7 Things to Know Before You Go To Costa Rica - United Hub

7 things to know before you go to Costa Rica

By Nick Harper

Squeezed in between the Pacific Ocean and Atlantic Ocean, wedged in between Nicaragua and Panama, the tiny republic of Costa Rica is a destination that should be towards the top of every traveler's bucket list. A land of almost unrivalled wildlife, volcanic scenery, adrenaline-fueled adventure and pristine white beaches, the Costa Rican saying of "pura vida," or “pure life," could not be more fitting.

Comparable in size to West Virginia, it's possible to see almost everything Costa Rica has to offer in a single visit – although one visit will never be enough. To help you get your bearings, here are seven key things to know before you arrive.

1. A tale of two cities

Costa Rica's big cities are small in number and population. Most travelers fly into the capital, San José, with a population of more than 330,000, and venture on from there. Located at the heart of the country, 'Chepe,' as the capital is affectionately known, appears unremarkable at first glance — a sprawl of concrete and noisy traffic. Stay a couple of days, however, and you'll find a city of historic neighborhoods full of contemporary art galleries, museums and fine cafés, restaurants and bars.

Your other option is to fly into the new Daniel Oduber Quiros International Airport in Liberia, with a population of around 60,000. This once-sleepy cowboy town has been reinvented as a modern-day tourism hub, but it's less a destination in which to dwell and more a jump-off point for exploring the Parque Nacional Rincon de la Vieja and the beaches of the Peninsula de Nicoya, both of which are highly recommended.

Hanging Bridge over Monteverde Cloud Forest

2. Get closer to nature

Most visitors flock to Costa Rica for its natural habitat. Nowhere in the world will you find so much diversity squeezed into such a tiny space. As much as 25 percent of the country is now protected by national reserves, with dense rainforests and dramatic cloud forests home to thousands of creatures both large and small. Of the many options, we suggest you prioritize the two below.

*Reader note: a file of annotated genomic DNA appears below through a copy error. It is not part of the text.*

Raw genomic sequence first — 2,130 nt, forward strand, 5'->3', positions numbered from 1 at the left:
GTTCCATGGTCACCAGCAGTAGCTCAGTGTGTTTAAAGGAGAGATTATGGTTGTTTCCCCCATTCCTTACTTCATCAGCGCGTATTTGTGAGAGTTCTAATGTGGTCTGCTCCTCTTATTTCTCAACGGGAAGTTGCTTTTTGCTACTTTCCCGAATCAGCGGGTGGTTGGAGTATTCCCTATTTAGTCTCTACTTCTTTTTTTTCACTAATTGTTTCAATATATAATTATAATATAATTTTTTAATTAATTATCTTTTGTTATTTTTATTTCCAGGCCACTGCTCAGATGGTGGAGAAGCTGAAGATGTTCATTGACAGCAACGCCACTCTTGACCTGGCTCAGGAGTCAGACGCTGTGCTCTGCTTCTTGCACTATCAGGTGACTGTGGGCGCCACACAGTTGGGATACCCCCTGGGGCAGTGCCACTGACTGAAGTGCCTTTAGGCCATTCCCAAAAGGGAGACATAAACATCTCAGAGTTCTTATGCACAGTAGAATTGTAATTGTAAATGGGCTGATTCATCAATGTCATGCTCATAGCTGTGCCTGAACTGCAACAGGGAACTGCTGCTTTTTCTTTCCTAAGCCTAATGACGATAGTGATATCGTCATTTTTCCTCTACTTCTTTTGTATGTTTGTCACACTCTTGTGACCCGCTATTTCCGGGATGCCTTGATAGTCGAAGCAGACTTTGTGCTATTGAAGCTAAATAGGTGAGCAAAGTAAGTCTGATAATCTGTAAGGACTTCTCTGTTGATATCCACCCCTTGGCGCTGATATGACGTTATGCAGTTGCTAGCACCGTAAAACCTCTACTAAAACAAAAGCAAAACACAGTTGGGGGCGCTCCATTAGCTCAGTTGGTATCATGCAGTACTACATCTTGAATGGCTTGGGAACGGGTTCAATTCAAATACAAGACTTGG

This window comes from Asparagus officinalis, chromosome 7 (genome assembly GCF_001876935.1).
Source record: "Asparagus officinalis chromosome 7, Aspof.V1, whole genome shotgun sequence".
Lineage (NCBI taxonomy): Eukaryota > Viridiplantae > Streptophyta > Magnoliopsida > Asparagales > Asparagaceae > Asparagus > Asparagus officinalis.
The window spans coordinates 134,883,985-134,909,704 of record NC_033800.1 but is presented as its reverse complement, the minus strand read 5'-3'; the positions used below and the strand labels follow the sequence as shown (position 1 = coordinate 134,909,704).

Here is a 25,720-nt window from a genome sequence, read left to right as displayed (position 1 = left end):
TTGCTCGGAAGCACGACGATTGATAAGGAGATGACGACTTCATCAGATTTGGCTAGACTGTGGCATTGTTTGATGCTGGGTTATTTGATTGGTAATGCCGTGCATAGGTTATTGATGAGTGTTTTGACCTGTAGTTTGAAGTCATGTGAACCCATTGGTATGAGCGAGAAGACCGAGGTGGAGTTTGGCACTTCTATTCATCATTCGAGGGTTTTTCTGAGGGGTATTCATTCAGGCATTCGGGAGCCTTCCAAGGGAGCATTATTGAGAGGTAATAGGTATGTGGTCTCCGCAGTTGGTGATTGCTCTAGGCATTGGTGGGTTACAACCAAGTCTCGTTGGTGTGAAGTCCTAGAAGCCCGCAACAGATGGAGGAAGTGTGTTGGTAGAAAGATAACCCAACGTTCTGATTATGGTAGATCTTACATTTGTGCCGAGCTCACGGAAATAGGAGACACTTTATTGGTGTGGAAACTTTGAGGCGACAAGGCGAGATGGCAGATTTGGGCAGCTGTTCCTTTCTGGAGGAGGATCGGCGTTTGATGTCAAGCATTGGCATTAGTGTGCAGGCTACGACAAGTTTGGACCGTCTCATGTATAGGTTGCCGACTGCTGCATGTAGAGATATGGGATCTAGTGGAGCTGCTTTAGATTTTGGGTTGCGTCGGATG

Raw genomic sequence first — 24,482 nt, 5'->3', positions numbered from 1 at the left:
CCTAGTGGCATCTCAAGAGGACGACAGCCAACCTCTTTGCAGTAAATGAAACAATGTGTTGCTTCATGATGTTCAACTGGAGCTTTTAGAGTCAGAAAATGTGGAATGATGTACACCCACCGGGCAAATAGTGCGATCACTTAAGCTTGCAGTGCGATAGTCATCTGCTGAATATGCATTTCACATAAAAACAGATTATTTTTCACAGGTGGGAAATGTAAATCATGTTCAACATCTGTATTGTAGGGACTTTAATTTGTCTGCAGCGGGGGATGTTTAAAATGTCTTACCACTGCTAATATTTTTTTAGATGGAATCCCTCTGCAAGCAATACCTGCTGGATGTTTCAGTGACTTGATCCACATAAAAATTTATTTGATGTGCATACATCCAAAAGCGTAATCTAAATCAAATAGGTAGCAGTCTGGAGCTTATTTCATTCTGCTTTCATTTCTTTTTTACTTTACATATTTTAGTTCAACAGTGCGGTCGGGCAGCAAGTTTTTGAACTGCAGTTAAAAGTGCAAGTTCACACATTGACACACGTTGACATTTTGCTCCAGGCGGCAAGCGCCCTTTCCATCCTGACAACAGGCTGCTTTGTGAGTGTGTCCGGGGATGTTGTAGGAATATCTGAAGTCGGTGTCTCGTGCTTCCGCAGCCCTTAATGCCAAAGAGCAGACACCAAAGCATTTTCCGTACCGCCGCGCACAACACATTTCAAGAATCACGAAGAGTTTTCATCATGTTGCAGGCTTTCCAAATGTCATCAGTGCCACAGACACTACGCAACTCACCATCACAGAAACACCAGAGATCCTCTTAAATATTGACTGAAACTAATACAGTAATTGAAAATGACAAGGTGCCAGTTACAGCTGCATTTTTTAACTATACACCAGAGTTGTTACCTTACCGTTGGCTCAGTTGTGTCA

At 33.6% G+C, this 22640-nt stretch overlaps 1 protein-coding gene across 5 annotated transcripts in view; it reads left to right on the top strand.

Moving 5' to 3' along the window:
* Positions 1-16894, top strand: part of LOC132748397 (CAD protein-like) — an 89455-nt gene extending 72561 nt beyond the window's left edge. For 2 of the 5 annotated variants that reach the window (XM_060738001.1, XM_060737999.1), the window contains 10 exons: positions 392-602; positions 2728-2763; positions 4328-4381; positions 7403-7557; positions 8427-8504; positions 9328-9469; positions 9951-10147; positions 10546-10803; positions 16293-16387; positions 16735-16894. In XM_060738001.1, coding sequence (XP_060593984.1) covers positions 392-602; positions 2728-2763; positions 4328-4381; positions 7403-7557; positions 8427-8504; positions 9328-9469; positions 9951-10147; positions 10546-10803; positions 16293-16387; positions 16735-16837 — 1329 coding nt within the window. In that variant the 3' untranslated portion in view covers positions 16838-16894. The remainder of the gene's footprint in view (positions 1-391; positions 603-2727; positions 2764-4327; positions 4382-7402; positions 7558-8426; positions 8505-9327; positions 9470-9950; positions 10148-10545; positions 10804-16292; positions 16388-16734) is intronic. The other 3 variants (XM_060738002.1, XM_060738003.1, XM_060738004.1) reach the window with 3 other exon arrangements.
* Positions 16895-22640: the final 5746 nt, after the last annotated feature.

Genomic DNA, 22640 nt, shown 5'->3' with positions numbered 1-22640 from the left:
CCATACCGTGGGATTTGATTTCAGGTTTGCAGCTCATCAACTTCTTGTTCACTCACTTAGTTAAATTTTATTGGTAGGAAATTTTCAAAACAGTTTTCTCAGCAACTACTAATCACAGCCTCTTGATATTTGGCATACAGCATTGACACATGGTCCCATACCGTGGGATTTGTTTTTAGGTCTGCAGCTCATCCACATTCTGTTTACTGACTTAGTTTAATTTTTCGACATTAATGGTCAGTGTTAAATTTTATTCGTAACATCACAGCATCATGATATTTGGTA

For lush tropical rainforests, head for Manuel Antonio National Park on the Pacific coast, taking trails through the forest to pristine beaches, past capuchin monkeys, iguanas and sloths. And for Costa Rica's best cloud forest, head further up the coast to Monteverde Cloud Forest Reserve. Under constant cloud cover and across more than 35,000 acres, it's home to more than 100 species of mammals, 400 species of birds and 1,200 species of amphibians and reptiles. More impressive still, it's one of the few remaining habitats that support all six species of the cat family – jaguar, ocelot, margay, jaguarundi, puma and oncilla.

3. Eco-friendly accommodations

Costa Rica has been at the forefront of the sustainable tourism movement for many years, and its best accommodations come in the form of eco lodges – designed to have minimum impact on the natural environment in which they're located. This means the best places to stay are well away from the concrete cities. Of the many options dotted throughout the country, the five-star Lapa Rios is arguably the best. Set within a 1,000-acre private nature reserve in the Osa Peninsula, it boasts 17 bungalows with breathtaking views of the Pacific Ocean and the rainforest. Luna Nueva, La Cusinga and Finca Rosa Blanca Country Inn are just three other excellent alternatives among many.